# Mechanics - Curvilinear Motion x/y coordinates

1. Aug 15, 2009

### aolse9

1. The problem statement, all variables and given/known data
The quality assurance procedure for ball bearings has them coming down a shute and bouncing through a hole in a plate as shown. Acceptable balls pass through the hole and impact the inclined slope at Q. Find HW

http://hdimage.org/images/5plyw1jdci01pyz641pb.jpg [Broken]

2. Relevant equations

3. The attempt at a solution
I have been staring at this question for the past day, trying to think of how to approach it. However it has been to no avail. I am stumped, and I would really appreciate some help to steer me in the right direction. Cheers.

Last edited by a moderator: May 4, 2017
2. Aug 15, 2009

### kuruman

Note that there is no vertical component of the velocity when the ball goes through the hole. What is its speed then? Find an expression (y = f(x)) for the parabolic trajectory after the ball passes through the hole. Find an equation for the straight line at 48.0o. Find the point of intersection of the parabola and the straight line.

3. Aug 17, 2009

### aolse9

Yeah, so it will have a velocity of 0ms-1 at the vertex. I am having trouble finding the expression for the parabolic trajectory. Do I let P be the origin and define the equation of the parabola and straight line using the coordinates given? Also how do you define the a, b and c values in the general form of a parabola, y = ax2 + bx + c?

4. Aug 17, 2009

### djeitnstine

Use newtons basic equations of motion. When you derive the equation for parabolic motion neglect all external forces other than gravity.

Acceleration vector looks like <0,-g> (Using Up as positive y of course)

5. Aug 17, 2009

### kuruman

Yes, use P as the origin. To get the parabola, write the two kinematic equations for projectile motion giving x(t) and y(t). Solve the first equation for t and substitute in the second. This eliminates t and gives you an equation for y in terms of x. Once you have that, you can easily identify a, b, and c.

6. Aug 18, 2009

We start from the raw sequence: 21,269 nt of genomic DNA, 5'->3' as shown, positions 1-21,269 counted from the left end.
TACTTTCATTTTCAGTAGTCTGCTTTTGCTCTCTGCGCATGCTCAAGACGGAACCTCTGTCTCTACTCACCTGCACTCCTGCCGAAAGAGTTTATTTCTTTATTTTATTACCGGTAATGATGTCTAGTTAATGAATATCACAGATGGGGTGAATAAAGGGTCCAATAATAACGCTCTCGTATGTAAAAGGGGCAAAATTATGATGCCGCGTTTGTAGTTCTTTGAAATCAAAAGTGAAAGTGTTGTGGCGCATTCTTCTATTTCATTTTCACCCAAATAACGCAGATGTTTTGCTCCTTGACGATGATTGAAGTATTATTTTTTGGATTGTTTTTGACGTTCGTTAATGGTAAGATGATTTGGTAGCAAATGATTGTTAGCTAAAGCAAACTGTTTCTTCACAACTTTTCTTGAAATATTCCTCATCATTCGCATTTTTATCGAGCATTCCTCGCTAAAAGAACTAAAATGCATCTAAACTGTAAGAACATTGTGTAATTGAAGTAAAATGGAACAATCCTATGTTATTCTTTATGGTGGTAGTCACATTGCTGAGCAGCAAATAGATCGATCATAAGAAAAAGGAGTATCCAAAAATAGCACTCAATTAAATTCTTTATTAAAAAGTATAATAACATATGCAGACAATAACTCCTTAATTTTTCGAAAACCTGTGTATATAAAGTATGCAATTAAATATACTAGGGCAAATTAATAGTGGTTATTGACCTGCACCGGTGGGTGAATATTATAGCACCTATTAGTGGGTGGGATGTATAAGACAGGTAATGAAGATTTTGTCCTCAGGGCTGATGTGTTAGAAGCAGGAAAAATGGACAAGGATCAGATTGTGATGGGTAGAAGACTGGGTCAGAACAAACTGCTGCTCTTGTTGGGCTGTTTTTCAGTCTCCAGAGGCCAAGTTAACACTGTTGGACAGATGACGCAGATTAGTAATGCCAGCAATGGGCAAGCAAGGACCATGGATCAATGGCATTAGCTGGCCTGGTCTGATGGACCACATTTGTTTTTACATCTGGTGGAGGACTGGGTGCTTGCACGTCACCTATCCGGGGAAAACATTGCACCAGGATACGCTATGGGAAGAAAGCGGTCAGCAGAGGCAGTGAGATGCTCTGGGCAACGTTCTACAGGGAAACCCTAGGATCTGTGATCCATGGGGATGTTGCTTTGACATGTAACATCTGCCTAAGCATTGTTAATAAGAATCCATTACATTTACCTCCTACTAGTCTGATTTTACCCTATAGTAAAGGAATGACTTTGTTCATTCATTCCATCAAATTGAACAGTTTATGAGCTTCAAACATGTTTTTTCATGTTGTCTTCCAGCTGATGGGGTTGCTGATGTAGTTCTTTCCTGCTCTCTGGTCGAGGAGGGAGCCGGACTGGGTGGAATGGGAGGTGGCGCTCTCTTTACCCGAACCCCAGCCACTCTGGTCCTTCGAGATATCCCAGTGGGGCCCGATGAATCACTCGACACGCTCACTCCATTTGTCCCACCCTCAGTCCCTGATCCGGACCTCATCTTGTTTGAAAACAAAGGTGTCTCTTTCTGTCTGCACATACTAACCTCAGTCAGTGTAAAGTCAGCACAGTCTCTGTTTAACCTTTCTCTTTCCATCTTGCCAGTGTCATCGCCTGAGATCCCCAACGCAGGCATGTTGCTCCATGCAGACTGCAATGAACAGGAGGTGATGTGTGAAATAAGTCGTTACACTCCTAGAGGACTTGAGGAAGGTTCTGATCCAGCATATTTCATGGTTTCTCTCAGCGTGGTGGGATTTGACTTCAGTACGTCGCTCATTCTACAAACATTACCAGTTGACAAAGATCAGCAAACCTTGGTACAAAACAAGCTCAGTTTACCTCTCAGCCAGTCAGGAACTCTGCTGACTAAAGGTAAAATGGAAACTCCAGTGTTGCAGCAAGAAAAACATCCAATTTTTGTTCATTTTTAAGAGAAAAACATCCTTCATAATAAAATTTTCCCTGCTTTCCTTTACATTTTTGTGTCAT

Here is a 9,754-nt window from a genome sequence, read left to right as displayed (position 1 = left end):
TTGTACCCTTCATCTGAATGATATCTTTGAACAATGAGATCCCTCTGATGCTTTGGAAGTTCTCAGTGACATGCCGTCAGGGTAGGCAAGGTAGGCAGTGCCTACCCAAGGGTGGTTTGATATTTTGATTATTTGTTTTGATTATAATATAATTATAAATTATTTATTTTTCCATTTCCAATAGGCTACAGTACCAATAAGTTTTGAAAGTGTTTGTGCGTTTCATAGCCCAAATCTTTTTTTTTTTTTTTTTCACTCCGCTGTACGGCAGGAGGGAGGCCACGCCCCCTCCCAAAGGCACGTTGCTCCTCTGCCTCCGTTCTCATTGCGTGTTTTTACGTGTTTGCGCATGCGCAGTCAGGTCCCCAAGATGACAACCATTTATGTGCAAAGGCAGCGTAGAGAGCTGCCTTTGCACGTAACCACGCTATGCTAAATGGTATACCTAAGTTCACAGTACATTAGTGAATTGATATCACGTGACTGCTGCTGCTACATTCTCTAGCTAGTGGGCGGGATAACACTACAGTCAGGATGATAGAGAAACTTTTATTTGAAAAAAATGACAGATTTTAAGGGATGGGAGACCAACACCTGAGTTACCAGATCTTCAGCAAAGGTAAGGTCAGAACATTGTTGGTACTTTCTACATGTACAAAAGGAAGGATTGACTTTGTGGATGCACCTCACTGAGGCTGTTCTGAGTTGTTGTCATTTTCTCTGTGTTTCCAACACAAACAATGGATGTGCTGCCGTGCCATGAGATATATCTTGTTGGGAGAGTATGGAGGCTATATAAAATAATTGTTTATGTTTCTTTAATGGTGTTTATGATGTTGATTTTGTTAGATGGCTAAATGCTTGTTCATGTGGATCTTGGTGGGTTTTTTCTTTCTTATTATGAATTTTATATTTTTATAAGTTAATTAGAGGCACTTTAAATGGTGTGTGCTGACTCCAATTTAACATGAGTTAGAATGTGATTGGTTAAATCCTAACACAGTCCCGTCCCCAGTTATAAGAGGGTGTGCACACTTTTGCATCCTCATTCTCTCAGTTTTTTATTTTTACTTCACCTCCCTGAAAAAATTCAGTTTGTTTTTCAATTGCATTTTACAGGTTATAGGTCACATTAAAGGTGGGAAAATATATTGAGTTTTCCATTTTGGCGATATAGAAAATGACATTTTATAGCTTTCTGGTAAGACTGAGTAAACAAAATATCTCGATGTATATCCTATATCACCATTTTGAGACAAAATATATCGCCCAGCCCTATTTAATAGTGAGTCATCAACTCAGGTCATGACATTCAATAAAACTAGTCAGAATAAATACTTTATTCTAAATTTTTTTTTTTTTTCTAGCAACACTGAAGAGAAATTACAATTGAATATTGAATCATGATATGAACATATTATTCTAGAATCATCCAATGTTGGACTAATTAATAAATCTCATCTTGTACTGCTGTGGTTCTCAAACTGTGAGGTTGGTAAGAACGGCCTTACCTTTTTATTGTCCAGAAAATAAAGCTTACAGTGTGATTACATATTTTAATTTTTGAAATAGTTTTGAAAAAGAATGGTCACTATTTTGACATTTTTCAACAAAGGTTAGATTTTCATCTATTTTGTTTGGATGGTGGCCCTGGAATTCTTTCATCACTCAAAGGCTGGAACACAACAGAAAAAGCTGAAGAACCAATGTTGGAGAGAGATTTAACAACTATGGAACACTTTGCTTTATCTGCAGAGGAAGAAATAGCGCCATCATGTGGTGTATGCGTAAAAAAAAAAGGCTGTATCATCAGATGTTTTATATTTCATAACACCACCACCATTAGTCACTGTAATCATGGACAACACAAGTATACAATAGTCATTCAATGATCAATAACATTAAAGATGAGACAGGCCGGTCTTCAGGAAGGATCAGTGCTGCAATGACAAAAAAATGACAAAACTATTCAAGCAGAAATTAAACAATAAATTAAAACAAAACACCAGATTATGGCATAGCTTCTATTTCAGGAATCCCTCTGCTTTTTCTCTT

### kuruman

It was written in haste as I initially thought that the acceleration of gravity must be part of all this. It does not.

The origin should be directly underneath the hole where the inclined plane starts. This makes writing the equation for the straight line trivial. For the parabola, note that, if the incline were not there, y is zero at two points, x = -L and x = +L (L = 121 mm). These are the roots of a quadratic. So the parabola can be written as

y(x) = C (x - L)(x + L)

All you need to do is find C such that y(0) = 143 mm

7. Aug 19, 2009

### djeitnstine

Ok I did some pen and paper calculations.

Finding the equation of the parabola is actually quite simple. Place the origin at P as kuruman suggested.

Then you take the general equation of a parabola $$y=ax^2 + bx + c$$

Since we're at the origin c = 0 right away.

Then we take the derivative y' $$y' = 2ax +b$$

We have 1 crucial piece of information. y(121) = 143 i.e.

$$143=a121^2 + b121$$ and since this is the location of the max from pre calc we know

y' = 0
$$0 = (2)(121)a +b$$

we now have 2 equations and 2 unknowns.

to find $$h_w$$, we now need to find an equation for that line.

I would suggest start by placing a new origin at x=121mm and use some geometry to find the line at 48 degrees that intersects the parabola. With the new origin there do not forget to make c=143

8. Aug 19, 2009

### djeitnstine

to find the slope of the line here is a hint:

The slope is related to basic trigonometry.

9. Aug 19, 2009

### kyiydnlm

From P to hole:
t = (2*0.143/9.81)^0.5
vx = 0.121 / t
vx is a constant if air resistance does not present.

From hole to Q:
Hw = 0.143 - 0.5*9.81k -------------- (1)
Qx = vx*k --------------------------- (2)
Hw = Qx*tan(48) ----------------------(3)
(k is elapsed time from hole to Q)

three equations, three unknown.
you can make one equation for (1), (2) and (3) if you want.